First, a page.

YWAM outreaches are often centred on serving the community we find ourselves in. Paying thousands of dollars to travel thousands of kilometres to spend several weeks devoting your time to a particular group of people seems like the ultimate act of service. However, what I have learnt on my current outreach has very much changed my views about what Christian service is all about.
The team and I were in Southeast Asia devoting a little over two weeks to partner with a local church. Ask any member on our team and they will tell you that one of the highlights was visiting the prayer cell groups that run on weeknights. We would all pile into an auto-rickshaw, usually in groups of threes or fours, to be dropped off at various homes throughout the city.
After a couple of nights of this we noticed a theme.
It wasn’t their eagerness to hear our testimonies and sermons, or to receive healing that stood out to us, it was the ridiculous generosity of the families displayed in the hospitality we received. In Australia we might offer biscuits and a cuppa to show some decent hospitality, not exactly a full meal with drinks and often desert as these families would each night.
The moment that really stood out to me was when three of us found ourselves being special guests at a prayer cell/20th wedding anniversary celebration. Having received no warning until we were in the car on the way to the house, we rocked up in dirty clothes having just played with orphans, and were armed only with our Bibles and stories. We were seated on a beautiful white couch and proceeded with the usual routine of testimony, sermon, and prayer. That all went pretty well and then the dinner came out – and it was a fair-dinkum beaut! Having quickly polished off my plate I received the usual offer of ‘more’. No sooner had I nodded in acceptance they lifted their plate to push food from theirs on to mine.
I had no idea what to do.
I felt awful for accepting, but I didn’t want to be rude and push it away either. This is just one example of many in which people went out of the way to serve us. Whether it was insisting on paying for things for us, offering to help at a moment’s notice or how often we heard they were praying for us, I was absolutely overwhelmed by the way so many people with far less than us went right out of their way to serve us, the people who came to serve them. Whenever I’d say “thank you” in these situations I was met with the usual response of “praise God”. If a Westerner were to be thanked in this way their response would usually involve a long explanation of how God has blessed them so they must bless others in return. Through their response, they showed true humility.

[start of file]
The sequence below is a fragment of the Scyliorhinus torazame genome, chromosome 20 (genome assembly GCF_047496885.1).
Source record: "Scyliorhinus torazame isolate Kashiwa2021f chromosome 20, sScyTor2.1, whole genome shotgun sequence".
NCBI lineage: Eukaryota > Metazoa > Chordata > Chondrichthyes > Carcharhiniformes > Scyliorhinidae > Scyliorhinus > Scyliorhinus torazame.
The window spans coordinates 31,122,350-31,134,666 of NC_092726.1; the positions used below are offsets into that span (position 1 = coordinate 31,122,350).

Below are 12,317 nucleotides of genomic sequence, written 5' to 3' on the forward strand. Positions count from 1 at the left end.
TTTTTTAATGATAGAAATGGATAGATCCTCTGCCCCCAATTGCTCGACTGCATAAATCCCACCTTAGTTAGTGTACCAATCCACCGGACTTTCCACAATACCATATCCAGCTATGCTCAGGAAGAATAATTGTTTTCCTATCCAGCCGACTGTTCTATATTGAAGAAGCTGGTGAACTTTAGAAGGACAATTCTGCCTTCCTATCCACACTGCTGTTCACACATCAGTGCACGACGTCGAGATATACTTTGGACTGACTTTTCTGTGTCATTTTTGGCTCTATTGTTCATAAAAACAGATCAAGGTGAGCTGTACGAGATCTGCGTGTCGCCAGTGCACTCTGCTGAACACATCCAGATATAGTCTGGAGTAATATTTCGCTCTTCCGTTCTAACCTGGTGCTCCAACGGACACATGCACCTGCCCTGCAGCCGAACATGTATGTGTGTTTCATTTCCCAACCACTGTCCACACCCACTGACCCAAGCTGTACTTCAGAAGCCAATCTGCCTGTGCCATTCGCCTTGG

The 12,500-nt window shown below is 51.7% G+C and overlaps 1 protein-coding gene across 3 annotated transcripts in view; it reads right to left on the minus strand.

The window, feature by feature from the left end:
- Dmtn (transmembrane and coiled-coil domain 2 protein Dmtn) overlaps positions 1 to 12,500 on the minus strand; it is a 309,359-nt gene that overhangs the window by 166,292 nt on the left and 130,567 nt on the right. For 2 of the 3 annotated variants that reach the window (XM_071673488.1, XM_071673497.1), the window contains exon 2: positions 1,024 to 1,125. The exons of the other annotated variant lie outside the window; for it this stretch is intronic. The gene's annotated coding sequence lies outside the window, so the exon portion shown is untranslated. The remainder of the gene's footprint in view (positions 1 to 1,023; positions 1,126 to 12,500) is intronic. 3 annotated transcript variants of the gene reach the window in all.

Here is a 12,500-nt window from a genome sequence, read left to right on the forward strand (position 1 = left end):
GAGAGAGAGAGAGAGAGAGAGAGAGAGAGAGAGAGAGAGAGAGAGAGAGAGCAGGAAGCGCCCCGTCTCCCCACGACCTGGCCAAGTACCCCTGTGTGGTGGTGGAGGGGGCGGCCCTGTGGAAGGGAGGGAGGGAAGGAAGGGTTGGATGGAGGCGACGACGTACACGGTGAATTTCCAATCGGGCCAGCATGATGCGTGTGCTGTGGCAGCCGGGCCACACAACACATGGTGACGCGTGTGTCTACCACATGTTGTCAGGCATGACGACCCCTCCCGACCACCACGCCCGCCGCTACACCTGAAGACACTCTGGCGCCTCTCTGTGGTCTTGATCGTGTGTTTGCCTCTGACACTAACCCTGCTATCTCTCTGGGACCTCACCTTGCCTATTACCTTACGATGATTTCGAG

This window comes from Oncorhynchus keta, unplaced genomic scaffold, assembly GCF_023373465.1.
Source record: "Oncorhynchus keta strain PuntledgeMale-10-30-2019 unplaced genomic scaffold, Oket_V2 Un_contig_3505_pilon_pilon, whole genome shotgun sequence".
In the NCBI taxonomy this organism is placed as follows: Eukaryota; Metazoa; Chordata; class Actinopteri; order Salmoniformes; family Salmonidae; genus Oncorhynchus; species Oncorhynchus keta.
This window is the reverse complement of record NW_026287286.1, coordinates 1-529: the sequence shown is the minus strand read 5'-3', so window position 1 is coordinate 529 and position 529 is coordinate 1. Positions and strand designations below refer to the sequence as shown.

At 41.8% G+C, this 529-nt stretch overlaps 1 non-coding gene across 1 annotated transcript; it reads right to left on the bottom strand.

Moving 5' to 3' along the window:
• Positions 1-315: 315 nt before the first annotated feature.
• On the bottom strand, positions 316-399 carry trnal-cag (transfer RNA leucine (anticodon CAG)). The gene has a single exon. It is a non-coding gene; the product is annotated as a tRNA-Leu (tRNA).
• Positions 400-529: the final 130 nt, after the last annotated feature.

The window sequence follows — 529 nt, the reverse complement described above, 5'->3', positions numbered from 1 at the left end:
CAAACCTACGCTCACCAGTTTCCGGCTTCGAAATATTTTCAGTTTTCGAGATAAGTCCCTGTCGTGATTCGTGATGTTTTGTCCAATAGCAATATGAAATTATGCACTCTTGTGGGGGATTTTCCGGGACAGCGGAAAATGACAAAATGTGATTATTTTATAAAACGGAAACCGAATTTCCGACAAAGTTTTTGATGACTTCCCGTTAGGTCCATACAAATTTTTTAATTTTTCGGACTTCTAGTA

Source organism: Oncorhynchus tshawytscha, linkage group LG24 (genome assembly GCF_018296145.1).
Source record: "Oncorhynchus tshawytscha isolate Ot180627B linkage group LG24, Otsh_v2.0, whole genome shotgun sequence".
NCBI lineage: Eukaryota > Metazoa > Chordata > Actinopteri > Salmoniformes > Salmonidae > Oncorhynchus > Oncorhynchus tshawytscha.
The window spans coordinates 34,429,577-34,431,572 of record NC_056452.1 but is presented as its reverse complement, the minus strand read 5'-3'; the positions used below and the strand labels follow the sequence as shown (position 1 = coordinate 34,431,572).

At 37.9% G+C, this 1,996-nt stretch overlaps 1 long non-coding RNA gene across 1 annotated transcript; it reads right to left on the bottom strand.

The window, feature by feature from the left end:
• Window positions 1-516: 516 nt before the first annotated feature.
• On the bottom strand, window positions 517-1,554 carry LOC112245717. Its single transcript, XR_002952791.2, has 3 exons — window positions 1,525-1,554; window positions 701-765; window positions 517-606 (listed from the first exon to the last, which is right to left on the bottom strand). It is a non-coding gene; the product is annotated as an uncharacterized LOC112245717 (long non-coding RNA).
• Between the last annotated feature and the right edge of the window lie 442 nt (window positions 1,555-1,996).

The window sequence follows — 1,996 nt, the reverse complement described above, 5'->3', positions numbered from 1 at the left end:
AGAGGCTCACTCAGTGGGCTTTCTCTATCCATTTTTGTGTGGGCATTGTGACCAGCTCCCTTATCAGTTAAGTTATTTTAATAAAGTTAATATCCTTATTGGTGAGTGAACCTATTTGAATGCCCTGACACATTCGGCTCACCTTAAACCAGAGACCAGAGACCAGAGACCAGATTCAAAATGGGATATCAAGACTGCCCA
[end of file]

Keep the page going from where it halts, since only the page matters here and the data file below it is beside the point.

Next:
If I was to sum up what I learnt from these people it was that serving others isn’t a solitary action coming from a place of abundance. It comes from a humble attitude where our eyes are completely off ourselves enabling us to help with whatever God has blessed us with. Not in a cliché kind of way, but because service is more of a lifestyle and an attitude that isn’t about pleasing people. Service leads you to more than just a single action or mission trip, it leads you to an attitude of humility and a genuine acceptance of Jesus’ two greatest commandments: love God and love people.
by Jarryd Dalton